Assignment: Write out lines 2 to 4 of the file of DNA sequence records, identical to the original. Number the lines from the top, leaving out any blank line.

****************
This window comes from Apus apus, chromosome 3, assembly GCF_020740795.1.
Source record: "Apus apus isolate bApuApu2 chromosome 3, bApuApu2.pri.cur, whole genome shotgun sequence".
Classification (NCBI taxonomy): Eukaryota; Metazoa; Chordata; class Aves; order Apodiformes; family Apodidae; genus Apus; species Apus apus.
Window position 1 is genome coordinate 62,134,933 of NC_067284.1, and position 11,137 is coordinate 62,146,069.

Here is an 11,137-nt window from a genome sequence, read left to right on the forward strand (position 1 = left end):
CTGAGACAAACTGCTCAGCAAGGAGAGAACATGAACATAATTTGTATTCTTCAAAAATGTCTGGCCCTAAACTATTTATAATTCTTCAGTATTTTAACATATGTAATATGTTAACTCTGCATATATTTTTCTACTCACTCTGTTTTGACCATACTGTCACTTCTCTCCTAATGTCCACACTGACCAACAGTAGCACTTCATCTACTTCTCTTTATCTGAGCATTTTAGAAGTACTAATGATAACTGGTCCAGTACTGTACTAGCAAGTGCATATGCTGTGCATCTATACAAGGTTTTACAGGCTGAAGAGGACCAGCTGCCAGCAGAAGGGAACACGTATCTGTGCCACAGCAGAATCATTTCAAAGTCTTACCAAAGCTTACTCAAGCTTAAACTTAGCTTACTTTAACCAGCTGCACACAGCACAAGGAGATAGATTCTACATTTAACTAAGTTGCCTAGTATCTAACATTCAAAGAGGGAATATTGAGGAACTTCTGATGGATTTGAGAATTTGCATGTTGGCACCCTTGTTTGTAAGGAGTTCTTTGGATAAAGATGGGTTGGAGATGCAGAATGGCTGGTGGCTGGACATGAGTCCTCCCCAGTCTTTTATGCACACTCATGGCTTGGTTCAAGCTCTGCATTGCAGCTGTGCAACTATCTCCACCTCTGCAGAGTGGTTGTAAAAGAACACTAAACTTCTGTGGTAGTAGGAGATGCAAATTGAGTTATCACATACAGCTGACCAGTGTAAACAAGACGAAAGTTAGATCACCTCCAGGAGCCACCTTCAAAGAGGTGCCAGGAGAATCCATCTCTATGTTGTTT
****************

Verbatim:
Source record: "Apus apus isolate bApuApu2 chromosome 3, bApuApu2.pri.cur, whole genome shotgun sequence".
Classification (NCBI taxonomy): Eukaryota; Metazoa; Chordata; class Aves; order Apodiformes; family Apodidae; genus Apus; species Apus apus.
Window position 1 is genome coordinate 62,134,933 of NC_067284.1, and position 11,137 is coordinate 62,146,069.